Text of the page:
“Look Calev,” I said, “I can tell by your gentle nature and the beautiful smiles on your children’s faces that you are a good father and no doubt a good husband. I am sure that you are fair in business and do your best to be a good neighbor. I am not saying that inviting Jesus into your life puts you on the “safe” list as if you’ve joined an elite group that is immune to judgment. I didn’t make up the rules of life, God did. He is the One who said that the soul that sins will surely die. Without argument, we have all sinned. Then, Jesus comes along and says that ‘whoever believes in Me will not perish but pass from death to life.’ How do you know what will happen to you after you die? I know the rabbis teach that we need to atone for our sins by good works, charity and study, but how do you know when you’ve done enough, given enough, or studied enough? You are gambling that God’s measurement weighs up to your own. I am trusting that the Messiah has taken my sins and separated me from them as far as the East is from the West. That is the Word of God.”
By now, the plane had landed and the flight changes were announced due to the long delays. My flight did not change, but his did, and he needed to pay attention.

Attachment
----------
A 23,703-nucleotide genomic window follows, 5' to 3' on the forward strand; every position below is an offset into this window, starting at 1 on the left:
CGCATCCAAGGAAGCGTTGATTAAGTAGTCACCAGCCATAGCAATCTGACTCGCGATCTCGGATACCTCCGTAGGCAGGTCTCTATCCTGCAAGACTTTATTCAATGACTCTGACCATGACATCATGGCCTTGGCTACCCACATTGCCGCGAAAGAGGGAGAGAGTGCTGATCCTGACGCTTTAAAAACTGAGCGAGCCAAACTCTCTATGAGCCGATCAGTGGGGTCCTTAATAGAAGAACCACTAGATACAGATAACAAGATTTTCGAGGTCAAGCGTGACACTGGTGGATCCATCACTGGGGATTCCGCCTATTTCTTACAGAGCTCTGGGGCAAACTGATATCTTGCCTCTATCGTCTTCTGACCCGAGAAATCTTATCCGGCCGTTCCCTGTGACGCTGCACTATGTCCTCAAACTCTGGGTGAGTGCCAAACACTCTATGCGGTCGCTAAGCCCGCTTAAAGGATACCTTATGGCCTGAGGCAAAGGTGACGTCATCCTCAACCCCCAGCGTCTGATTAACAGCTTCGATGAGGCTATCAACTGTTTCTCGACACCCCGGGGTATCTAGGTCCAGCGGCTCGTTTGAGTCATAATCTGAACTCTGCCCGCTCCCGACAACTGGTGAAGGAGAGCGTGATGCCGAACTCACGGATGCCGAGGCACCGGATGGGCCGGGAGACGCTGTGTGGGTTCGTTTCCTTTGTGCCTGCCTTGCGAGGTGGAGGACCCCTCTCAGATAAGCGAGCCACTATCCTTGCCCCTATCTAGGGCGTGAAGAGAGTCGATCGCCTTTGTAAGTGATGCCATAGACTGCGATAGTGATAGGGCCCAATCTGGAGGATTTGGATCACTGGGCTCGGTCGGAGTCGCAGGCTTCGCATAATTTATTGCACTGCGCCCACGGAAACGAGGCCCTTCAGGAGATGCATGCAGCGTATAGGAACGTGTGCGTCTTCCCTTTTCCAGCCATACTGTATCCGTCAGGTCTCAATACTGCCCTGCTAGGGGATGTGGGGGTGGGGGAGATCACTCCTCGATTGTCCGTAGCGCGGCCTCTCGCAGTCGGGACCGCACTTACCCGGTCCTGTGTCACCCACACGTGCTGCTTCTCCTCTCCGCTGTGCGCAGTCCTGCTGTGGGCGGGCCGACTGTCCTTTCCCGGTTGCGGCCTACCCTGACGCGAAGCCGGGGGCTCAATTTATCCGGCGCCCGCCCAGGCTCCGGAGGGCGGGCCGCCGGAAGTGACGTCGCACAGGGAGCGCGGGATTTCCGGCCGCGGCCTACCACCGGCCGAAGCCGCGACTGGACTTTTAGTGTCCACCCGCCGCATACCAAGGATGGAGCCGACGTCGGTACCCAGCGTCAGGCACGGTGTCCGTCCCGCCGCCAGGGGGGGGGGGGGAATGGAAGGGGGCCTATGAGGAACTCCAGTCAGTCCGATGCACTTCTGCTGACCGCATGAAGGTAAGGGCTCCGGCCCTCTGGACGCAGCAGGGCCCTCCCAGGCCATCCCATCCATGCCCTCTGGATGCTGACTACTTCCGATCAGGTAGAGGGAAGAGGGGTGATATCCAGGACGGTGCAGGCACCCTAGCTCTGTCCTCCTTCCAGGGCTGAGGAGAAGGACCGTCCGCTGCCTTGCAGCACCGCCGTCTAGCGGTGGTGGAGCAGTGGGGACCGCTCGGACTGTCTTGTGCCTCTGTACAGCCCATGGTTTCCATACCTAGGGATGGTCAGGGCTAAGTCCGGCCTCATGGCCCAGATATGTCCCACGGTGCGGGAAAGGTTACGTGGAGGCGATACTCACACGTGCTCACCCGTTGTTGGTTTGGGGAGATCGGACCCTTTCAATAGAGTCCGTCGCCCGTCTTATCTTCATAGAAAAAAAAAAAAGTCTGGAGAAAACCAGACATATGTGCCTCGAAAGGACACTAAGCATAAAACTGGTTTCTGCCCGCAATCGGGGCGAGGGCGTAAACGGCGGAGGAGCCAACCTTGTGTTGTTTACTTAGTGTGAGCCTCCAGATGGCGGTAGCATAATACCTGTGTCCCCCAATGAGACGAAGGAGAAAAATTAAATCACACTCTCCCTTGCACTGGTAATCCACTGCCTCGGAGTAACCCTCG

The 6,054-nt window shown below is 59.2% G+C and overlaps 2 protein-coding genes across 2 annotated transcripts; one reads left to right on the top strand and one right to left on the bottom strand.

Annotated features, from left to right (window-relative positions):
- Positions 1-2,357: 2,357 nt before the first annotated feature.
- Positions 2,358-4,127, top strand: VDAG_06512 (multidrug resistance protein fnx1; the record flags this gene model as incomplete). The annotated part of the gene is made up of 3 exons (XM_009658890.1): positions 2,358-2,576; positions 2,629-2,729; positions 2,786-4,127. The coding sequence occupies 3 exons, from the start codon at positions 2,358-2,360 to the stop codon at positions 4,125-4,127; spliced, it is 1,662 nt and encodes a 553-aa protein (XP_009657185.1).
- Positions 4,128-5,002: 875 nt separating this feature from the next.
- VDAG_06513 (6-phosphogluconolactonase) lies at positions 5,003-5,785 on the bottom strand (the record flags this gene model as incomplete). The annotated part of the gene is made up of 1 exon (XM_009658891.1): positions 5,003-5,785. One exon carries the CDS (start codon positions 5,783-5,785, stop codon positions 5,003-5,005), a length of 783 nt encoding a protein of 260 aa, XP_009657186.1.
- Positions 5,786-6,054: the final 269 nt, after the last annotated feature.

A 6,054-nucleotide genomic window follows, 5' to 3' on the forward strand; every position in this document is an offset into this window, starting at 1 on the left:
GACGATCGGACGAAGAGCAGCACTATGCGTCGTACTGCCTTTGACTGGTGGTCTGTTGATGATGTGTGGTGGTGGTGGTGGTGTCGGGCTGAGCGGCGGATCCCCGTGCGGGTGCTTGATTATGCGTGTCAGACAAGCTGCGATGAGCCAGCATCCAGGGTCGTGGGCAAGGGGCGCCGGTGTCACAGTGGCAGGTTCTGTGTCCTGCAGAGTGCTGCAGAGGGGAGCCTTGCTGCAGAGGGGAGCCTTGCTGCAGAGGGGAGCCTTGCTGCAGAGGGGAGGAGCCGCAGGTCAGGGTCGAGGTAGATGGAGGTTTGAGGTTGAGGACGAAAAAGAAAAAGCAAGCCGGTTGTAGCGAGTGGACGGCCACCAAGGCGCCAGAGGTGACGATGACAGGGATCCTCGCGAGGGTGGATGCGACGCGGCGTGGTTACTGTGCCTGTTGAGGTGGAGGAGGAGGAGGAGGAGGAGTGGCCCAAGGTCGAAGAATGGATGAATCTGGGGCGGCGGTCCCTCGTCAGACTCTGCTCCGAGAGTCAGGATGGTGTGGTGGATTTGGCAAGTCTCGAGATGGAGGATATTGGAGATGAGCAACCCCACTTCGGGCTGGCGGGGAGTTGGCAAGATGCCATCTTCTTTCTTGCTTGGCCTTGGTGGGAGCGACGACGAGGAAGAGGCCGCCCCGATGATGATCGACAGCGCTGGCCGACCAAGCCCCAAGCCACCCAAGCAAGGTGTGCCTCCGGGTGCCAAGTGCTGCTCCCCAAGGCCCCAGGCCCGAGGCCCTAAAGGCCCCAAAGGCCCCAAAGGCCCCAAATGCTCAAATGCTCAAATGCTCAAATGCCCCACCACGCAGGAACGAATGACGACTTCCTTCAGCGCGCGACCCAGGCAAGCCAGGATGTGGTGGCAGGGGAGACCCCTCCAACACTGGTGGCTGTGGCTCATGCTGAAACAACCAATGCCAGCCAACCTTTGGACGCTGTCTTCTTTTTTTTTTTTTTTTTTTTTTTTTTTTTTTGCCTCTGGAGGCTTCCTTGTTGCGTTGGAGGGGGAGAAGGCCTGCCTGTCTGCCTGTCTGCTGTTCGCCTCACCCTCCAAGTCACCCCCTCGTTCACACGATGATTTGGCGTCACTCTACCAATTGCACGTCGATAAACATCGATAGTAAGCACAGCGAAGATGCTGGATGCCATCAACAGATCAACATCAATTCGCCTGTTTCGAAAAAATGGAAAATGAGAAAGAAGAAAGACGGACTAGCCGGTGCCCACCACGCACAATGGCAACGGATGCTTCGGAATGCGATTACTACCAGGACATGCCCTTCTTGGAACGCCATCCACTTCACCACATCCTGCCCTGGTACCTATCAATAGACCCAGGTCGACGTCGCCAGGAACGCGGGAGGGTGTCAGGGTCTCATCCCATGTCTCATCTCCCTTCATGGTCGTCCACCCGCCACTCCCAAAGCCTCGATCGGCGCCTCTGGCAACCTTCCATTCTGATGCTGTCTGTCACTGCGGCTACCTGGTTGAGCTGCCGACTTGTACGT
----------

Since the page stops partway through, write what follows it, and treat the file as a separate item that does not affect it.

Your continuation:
I could tell by his face that he wanted to hear more and he came back with another question. There was no argument in his voice. He spoke as if He truly wanted to know.
“OK, if we all refuse this message, what will that mean?”
I felt so much compassion to his sincere inquiry and the weight of the consequences he was considering. I thought of how much evil was in the world and how he was just a nice guy, not a contributor; I wanted to simply tell him, “Don’t worry. Keep being nice, do good, love your wife, hug your children.”
But then the word of God spoke to me.
“Jesus said these words, Calev, ‘if anyone wills to do God’s will, he will know if the teaching is from God or if I am speaking on my own authority.’ Whether or not you realize it, you have been doing God’s will by trying to do what is right. You may think it a coincidence, but here I come and tell you that you are actually on the verge of discovery. Do what I did. Ask God who Jesus is and then ask Him what you should do.”
“And one more thing–before I boarded the plane, I asked God to give me the opportunity to speak with the person next to me about Him. You are that one Calev. And the Messiah is now doing what He said He would.”
His face dropped without an argument, which in itself is close to a Mosaic miracle.
We parted as friends. He said he would read my blog and get back to me. Please pray for Calev and his family and the lost sheep of the house of Israel.